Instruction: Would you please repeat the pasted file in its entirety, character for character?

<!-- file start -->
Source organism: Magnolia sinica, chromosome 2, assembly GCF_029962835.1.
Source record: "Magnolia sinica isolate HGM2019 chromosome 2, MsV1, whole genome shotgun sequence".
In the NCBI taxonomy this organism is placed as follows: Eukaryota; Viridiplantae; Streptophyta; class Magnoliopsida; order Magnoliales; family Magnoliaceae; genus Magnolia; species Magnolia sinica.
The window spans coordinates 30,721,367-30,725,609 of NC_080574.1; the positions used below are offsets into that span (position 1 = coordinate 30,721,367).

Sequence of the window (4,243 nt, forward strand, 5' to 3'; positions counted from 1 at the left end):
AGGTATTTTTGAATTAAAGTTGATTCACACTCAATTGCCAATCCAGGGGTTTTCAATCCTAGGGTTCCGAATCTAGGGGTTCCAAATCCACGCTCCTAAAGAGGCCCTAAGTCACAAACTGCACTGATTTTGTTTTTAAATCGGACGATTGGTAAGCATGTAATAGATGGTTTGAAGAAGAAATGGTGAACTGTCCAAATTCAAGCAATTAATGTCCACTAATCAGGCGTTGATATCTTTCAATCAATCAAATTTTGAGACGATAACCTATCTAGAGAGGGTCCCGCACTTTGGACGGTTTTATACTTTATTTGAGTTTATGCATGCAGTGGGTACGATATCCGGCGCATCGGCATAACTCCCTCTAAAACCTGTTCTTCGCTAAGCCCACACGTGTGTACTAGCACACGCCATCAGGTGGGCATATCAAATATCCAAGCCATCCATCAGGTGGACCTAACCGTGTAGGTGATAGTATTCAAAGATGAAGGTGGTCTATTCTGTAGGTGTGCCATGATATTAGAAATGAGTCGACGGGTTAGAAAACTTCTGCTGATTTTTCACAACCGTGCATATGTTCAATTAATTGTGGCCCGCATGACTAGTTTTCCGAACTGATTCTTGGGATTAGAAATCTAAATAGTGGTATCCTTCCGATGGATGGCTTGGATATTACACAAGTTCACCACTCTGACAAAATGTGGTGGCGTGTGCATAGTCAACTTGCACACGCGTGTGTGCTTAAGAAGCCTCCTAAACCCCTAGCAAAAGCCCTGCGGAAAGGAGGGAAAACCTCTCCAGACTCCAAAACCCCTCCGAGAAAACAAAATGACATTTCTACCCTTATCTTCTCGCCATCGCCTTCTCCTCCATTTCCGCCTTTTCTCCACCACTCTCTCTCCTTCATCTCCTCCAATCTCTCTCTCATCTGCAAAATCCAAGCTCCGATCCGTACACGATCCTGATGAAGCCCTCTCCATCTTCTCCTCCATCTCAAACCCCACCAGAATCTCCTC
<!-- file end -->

Source organism: Magnolia sinica, chromosome 2, assembly GCF_029962835.1.
Source record: "Magnolia sinica isolate HGM2019 chromosome 2, MsV1, whole genome shotgun sequence".
In the NCBI taxonomy this organism is placed as follows: Eukaryota; Viridiplantae; Streptophyta; class Magnoliopsida; order Magnoliales; family Magnoliaceae; genus Magnolia; species Magnolia sinica.
The window spans coordinates 30,721,367-30,725,609 of NC_080574.1; the positions used below are offsets into that span (position 1 = coordinate 30,721,367).

Sequence of the window (4,243 nt, forward strand, 5' to 3'; positions counted from 1 at the left end):
AGGTATTTTTGAATTAAAGTTGATTCACACTCAATTGCCAATCCAGGGGTTTTCAATCCTAGGGTTCCGAATCTAGGGGTTCCAAATCCACGCTCCTAAAGAGGCCCTAAGTCACAAACTGCACTGATTTTGTTTTTAAATCGGACGATTGGTAAGCATGTAATAGATGGTTTGAAGAAGAAATGGTGAACTGTCCAAATTCAAGCAATTAATGTCCACTAATCAGGCGTTGATATCTTTCAATCAATCAAATTTTGAGACGATAACCTATCTAGAGAGGGTCCCGCACTTTGGACGGTTTTATACTTTATTTGAGTTTATGCATGCAGTGGGTACGATATCCGGCGCATCGGCATAACTCCCTCTAAAACCTGTTCTTCGCTAAGCCCACACGTGTGTACTAGCACACGCCATCAGGTGGGCATATCAAATATCCAAGCCATCCATCAGGTGGACCTAACCGTGTAGGTGATAGTATTCAAAGATGAAGGTGGTCTATTCTGTAGGTGTGCCATGATATTAGAAATGAGTCGACGGGTTAGAAAACTTCTGCTGATTTTTCACAACCGTGCATATGTTCAATTAATTGTGGCCCGCATGACTAGTTTTCCGAACTGATTCTTGGGATTAGAAATCTAAATAGTGGTATCCTTCCGATGGATGGCTTGGATATTACACAAGTTCACCACTCTGACAAAATGTGGTGGCGTGTGCATAGTCAACTTGCACACGCGTGTGTGCTTAAGAAGCCTCCTAAACCCCTAGCAAAAGCCCTGCGGAAAGGAGGGAAAACCTCTCCAGACTCCAAAACCCCTCCGAGAAAACAAAATGACATTTCTACCCTTATCTTCTCGCCATCGCCTTCTCCTCCATTTCCGCCTTTTCTCCACCACTCTCTCTCCTTCATCTCCTCCAATCTCTCTCTCATCTGCAAAATCCAAGCTCCGATCCGTACACGATCCTGATGAAGCCCTCTCCATCTTCTCCTCCATCTCAAACCCCACCAGAATCTCCTC